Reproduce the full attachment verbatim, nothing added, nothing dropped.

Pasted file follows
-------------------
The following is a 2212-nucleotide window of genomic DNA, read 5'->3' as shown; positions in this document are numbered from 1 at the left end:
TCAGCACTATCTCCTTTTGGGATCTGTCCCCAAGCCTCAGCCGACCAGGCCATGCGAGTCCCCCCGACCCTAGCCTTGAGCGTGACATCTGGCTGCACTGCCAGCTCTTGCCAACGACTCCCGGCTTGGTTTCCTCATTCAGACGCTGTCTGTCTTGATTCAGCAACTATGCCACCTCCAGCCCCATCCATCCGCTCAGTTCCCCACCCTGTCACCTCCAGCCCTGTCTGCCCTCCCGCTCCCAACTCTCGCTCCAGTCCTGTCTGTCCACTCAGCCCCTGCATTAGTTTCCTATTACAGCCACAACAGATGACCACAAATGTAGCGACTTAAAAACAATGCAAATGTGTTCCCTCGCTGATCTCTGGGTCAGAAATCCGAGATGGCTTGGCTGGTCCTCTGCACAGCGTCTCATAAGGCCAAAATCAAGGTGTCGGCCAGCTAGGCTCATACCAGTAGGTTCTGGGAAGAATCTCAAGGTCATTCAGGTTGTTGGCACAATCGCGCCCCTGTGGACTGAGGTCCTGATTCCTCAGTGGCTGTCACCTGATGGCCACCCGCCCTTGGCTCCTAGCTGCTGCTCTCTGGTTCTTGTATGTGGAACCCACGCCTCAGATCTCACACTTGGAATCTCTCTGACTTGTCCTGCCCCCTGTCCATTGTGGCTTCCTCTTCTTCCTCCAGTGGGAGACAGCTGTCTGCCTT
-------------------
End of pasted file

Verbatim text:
The following is a 2212-nucleotide window of genomic DNA, read 5'->3' as shown; positions in this document are numbered from 1 at the left end:
TCAGCACTATCTCCTTTTGGGATCTGTCCCCAAGCCTCAGCCGACCAGGCCATGCGAGTCCCCCCGACCCTAGCCTTGAGCGTGACATCTGGCTGCACTGCCAGCTCTTGCCAACGACTCCCGGCTTGGTTTCCTCATTCAGACGCTGTCTGTCTTGATTCAGCAACTATGCCACCTCCAGCCCCATCCATCCGCTCAGTTCCCCACCCTGTCACCTCCAGCCCTGTCTGCCCTCCCGCTCCCAACTCTCGCTCCAGTCCTGTCTGTCCACTCAGCCCCTGCATTAGTTTCCTATTACAGCCACAACAGATGACCACAAATGTAGCGACTTAAAAACAATGCAAATGTGTTCCCTCGCTGATCTCTGGGTCAGAAATCCGAGATGGCTTGGCTGGTCCTCTGCACAGCGTCTCATAAGGCCAAAATCAAGGTGTCGGCCAGCTAGGCTCATACCAGTAGGTTCTGGGAAGAATCTCAAGGTCATTCAGGTTGTTGGCACAATCGCGCCCCTGTGGACTGAGGTCCTGATTCCTCAGTGGCTGTCACCTGATGGCCACCCGCCCTTGGCTCCTAGCTGCTGCTCTCTGGTTCTTGTATGTGGAACCCACGCCTCAGATCTCACACTTGGAATCTCTCTGACTTGTCCTGCCCCCTGTCCATTGTGGCTTCCTCTTCTTCCTCCAGTGGGAGACAGCTGTCTGCCTT